Medicaid enrollees visit the emergency department appropriately like most patients, but have more complex health needs and less access to primary care, according to a report from the Medicaid and CHIP Payment and Access Commission (MACPAC).  Non-urgent visits accounted for just 10% of Medicaid visits to the ER, which is very close to that of the general population – about 8%. Most have serious and complex medical problems that can only be addressed in the emergency department. Given Medicaid’s historically low reimbursement rates, the shortage of primary care physicians accepting these patients isn’t surprising. The lack of access to primary care is even more acute for Medicaid patients with disabilities who are disproportionately represented on Medicaid rolls. Alex Rosenau, DO, FACEP, president of the American College of Emergency Physicians  said, “The lack of access to primary care certainly contributes to Medicaid patients’ use of the ER, but for Medicaid patients with serious mental illness, multiple illnesses and homelessness, even having a primary care physician is no bar against appropriate emergency department use. In general, the combination of poverty and illness present challenges with few genuinely simple solutions, despite misplaced beliefs that significant health care costs could be saved by keeping patients out of the ER. Efforts by various states to deny payment for Medicaid visits to emergency departments are dangerous and wrong.” For more information, visit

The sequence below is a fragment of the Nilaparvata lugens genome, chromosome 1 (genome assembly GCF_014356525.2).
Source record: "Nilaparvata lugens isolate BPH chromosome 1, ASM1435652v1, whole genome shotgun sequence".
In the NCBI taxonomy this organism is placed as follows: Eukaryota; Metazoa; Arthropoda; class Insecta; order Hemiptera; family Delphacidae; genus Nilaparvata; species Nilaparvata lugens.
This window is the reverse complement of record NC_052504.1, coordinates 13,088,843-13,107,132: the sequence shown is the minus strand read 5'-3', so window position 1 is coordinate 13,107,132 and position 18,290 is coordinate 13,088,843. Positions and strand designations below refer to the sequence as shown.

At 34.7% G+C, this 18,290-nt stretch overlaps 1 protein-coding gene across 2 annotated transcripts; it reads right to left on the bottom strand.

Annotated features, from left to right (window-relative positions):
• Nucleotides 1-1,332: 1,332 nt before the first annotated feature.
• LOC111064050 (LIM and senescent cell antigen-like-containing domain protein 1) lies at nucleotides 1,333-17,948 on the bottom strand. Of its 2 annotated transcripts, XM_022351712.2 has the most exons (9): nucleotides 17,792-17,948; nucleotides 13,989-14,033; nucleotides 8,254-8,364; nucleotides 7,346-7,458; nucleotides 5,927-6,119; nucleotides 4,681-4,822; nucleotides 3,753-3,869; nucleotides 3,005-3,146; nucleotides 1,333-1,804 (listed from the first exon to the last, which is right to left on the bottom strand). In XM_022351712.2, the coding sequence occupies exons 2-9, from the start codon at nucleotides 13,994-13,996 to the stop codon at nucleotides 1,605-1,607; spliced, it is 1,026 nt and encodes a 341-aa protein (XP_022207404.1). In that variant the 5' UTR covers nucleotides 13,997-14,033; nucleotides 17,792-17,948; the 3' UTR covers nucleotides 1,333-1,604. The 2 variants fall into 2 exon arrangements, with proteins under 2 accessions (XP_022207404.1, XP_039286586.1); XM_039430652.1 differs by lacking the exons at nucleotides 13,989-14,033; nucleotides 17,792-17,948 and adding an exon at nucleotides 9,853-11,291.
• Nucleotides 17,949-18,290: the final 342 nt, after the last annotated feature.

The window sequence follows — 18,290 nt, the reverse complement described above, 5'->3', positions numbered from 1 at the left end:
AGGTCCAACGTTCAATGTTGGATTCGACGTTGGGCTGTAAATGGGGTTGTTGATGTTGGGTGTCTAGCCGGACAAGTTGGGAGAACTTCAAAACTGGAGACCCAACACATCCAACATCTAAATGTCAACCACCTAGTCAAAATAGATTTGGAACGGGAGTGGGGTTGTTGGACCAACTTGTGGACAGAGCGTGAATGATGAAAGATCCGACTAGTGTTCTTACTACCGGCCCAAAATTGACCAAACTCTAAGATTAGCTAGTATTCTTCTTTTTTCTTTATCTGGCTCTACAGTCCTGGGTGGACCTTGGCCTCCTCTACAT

Are Patients with True Emergencies Being Discharged from the ER?

The American College of Emergency Physicians (ACEP) points to a growing practice of insurance carriers (including Medicaid) denying payment for so-called “non-emergency” visits to the ER. ACEP says that this practice is likely to discourage patients from seeking the appropriate care for true emergencies.

The small numbers of emergency patients who are discharged from the ER with “primary care treatable” diagnoses have the same symptoms as patients who have been determined to need immediate or emergency care, hospital admission, or surgery, according to a study to be published in the Journal of the American Medical Association (JAMA).

Lead study author Maria Raven, MD, MPH, FACEP said, “Two patients could come to the emergency department with the same symptoms; one could be diagnosed with a condition that is not that serious while another could be diagnosed with a life-threatening condition…There is no possible way to determine the outcome of the visit in advance, and our study has shown that it’s not good policy to do so after the fact. Insurance companies should not treat these two patients differently. Patients should never be burdened with the task of diagnosing themselves out of fear that their potential emergency isn’t covered by insurance.”


Although only 6.3% of emergency department visits were determined to have “primary care treatable” discharge diagnoses, the chief complaints for these visits were the same as those reported for 88.7% of all other emergency visits. A substantial portion of these visits required immediate emergency care or hospital admission. These findings suggest that these “primary care treatable” discharge diagnoses are unable to accurately identify non-emergency ER visits.

Dr. Raven said, “If a triage nurse were to redirect patients away from the ER based on non-emergency complaints, 93% of the redirected ER visits would not have had primary care-treatable diagnoses. The results call into question reimbursement policies that deny or limit payment based on discharge diagnosis. The majority of Medicaid patients, who stand to be disproportionately affected by such policies, visit the emergency department for urgent or more serious problems.” For more information, visit

Last Updated 07/21/2021